Speaking of which, do you buy Jennifer Aniston, also 44, as a working stripper? If not, then skip the upcoming We're the Millers (and for a whole lot of other reasons, too).

POSTSCRIPT: By the way, interesting fact about Ron Livingston: He's a Yalie who was at the university as the same time (the late 1980s) as Edward Norton and Paul Giamatti (the son of former Yale President and later Commissioner of Baseball A. Bartlett Giamatti, whom I knew slightly when I was an undergrad). The three were and are great friends. Livingston majored in Theater Studies and English, Giamatti in English, Norton in History (but he took a lot of theater courses). Giamatti is the only one of the three to go on to obtain a master's degree at the Yale School of Drama. (Angela Bassett, who was in my graduating class of 1980, did the same double.)

After graduating from Yale, Livingston got his professional start in Chicago theater, acting at the Goodman Theatre among other venues.

Tuesday, January 1, 2013


[Cross-posted from The Blackboard, where this served as a "TV Noir of the Week."]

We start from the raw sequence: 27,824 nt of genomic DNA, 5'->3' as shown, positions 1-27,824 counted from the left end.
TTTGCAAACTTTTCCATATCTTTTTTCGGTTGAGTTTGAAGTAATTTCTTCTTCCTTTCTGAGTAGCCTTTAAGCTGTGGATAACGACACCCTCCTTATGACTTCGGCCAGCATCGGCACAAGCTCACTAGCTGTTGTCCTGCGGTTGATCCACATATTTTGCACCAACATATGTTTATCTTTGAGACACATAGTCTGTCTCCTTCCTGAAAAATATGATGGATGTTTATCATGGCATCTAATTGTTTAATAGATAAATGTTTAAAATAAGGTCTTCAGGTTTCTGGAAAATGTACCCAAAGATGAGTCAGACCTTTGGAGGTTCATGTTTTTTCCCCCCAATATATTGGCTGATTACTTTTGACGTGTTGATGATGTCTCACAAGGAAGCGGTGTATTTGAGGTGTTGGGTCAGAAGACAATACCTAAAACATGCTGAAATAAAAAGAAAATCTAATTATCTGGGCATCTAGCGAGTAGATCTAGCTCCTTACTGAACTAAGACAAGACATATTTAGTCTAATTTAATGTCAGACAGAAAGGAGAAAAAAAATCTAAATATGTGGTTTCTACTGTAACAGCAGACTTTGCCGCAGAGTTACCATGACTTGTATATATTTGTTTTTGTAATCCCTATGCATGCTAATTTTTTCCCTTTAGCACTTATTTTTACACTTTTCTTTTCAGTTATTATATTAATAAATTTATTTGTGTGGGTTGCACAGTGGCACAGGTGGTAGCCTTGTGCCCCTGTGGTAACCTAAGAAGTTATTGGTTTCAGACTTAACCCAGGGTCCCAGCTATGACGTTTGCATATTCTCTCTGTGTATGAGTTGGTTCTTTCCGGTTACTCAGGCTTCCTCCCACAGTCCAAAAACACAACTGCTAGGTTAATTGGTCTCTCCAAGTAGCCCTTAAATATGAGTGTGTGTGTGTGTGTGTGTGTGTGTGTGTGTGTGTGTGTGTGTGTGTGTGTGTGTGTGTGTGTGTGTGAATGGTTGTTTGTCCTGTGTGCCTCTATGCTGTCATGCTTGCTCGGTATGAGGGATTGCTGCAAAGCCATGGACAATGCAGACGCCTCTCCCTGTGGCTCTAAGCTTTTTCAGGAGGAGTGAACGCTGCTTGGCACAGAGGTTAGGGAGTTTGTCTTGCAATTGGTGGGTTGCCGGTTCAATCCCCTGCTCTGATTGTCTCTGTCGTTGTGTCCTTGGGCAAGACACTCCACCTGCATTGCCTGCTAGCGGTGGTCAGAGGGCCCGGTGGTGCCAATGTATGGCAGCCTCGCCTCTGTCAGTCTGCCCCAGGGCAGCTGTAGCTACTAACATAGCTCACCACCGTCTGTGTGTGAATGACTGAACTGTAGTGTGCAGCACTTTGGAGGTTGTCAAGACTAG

I well remember when the first edition of Tim Brooks’s and Earle Marsh’s The Complete Directory to Prime Time Network TV Shows appeared in 1979, opening up new vistas for those of us interested in television history. But of course, not all shows were in prime time, and not all were on networks; until Alex McNeil’s Total Television came out in 1985, I had no idea just how many syndicated and odd time-slot series there were, right from the beginning. In 1990, Lee Goldberg’s researches into unsold television pilots first manifested as a volume from the predictable publisher for such material, McFarland (and has continued to appear in various permutations since). But as far as I can make out, even Goldberg has never heard of the unsold 1958 pilot, Counterspy, which had it landed would likely have been another series on the syndication market. It doesn’t have the feel of a network property.

It’s there at the IMDB, though, and now it’s up on YouTube. The Counterspy pilot was the latest (and I believe last) manifestation of a property that had, in the familiar manner of the era, already bounced between radio and feature films. Counterspy (aka David Harding, Counterspy), created by Phillips H. Lord (1902-1975), began its life on the radio early during America’s participation in World War II, in May 1942, and continued airing until 1957, although it is not clear to me if there were any new original episodes past 1953. Plenty of detail about the show and its creator can be found here:

Counterspy came to the movies in 1950 with two low-budget features starring Howard St. John, David Harding, Counterspy and Counterspy Meets Scotland Yard; the second is reputed to be better than the first.